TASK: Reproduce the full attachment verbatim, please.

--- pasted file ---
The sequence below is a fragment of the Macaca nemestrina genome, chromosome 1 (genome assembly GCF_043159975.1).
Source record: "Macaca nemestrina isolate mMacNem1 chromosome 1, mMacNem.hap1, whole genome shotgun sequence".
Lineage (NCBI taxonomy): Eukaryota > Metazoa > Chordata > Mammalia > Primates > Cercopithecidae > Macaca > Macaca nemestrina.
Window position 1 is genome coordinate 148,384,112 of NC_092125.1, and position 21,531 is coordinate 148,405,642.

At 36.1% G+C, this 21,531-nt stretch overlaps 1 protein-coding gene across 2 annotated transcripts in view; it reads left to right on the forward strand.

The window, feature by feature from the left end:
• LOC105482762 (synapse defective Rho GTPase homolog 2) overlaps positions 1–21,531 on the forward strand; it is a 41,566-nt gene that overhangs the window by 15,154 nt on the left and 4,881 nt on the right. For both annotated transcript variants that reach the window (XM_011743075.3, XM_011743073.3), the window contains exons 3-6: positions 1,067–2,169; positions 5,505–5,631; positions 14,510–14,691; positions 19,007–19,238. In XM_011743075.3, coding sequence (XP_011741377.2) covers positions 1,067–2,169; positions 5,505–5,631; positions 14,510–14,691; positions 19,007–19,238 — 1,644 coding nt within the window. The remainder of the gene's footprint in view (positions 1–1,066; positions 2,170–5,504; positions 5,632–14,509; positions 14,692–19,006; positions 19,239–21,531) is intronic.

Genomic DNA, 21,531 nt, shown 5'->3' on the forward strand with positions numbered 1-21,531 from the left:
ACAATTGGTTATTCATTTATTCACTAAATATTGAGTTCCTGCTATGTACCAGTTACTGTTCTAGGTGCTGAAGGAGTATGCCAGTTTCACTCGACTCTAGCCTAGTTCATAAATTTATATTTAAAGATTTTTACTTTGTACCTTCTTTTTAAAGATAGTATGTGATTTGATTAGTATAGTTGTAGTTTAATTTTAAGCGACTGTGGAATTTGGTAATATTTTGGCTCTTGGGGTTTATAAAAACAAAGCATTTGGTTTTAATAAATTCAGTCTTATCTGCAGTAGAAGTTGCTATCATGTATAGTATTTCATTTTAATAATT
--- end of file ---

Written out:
The sequence below is a fragment of the Macaca nemestrina genome, chromosome 1 (genome assembly GCF_043159975.1).
Source record: "Macaca nemestrina isolate mMacNem1 chromosome 1, mMacNem.hap1, whole genome shotgun sequence".
Lineage (NCBI taxonomy): Eukaryota > Metazoa > Chordata > Mammalia > Primates > Cercopithecidae > Macaca > Macaca nemestrina.
Window position 1 is genome coordinate 148,384,112 of NC_092125.1, and position 21,531 is coordinate 148,405,642.

At 36.1% G+C, this 21,531-nt stretch overlaps 1 protein-coding gene across 2 annotated transcripts in view; it reads left to right on the forward strand.

The window, feature by feature from the left end:
• LOC105482762 (synapse defective Rho GTPase homolog 2) overlaps positions 1–21,531 on the forward strand; it is a 41,566-nt gene that overhangs the window by 15,154 nt on the left and 4,881 nt on the right. For both annotated transcript variants that reach the window (XM_011743075.3, XM_011743073.3), the window contains exons 3-6: positions 1,067–2,169; positions 5,505–5,631; positions 14,510–14,691; positions 19,007–19,238. In XM_011743075.3, coding sequence (XP_011741377.2) covers positions 1,067–2,169; positions 5,505–5,631; positions 14,510–14,691; positions 19,007–19,238 — 1,644 coding nt within the window. The remainder of the gene's footprint in view (positions 1–1,066; positions 2,170–5,504; positions 5,632–14,509; positions 14,692–19,006; positions 19,239–21,531) is intronic.

Genomic DNA, 21,531 nt, shown 5'->3' on the forward strand with positions numbered 1-21,531 from the left:
ACAATTGGTTATTCATTTATTCACTAAATATTGAGTTCCTGCTATGTACCAGTTACTGTTCTAGGTGCTGAAGGAGTATGCCAGTTTCACTCGACTCTAGCCTAGTTCATAAATTTATATTTAAAGATTTTTACTTTGTACCTTCTTTTTAAAGATAGTATGTGATTTGATTAGTATAGTTGTAGTTTAATTTTAAGCGACTGTGGAATTTGGTAATATTTTGGCTCTTGGGGTTTATAAAAACAAAGCATTTGGTTTTAATAAATTCAGTCTTATCTGCAGTAGAAGTTGCTATCATGTATAGTATTTCATTTTAATAATT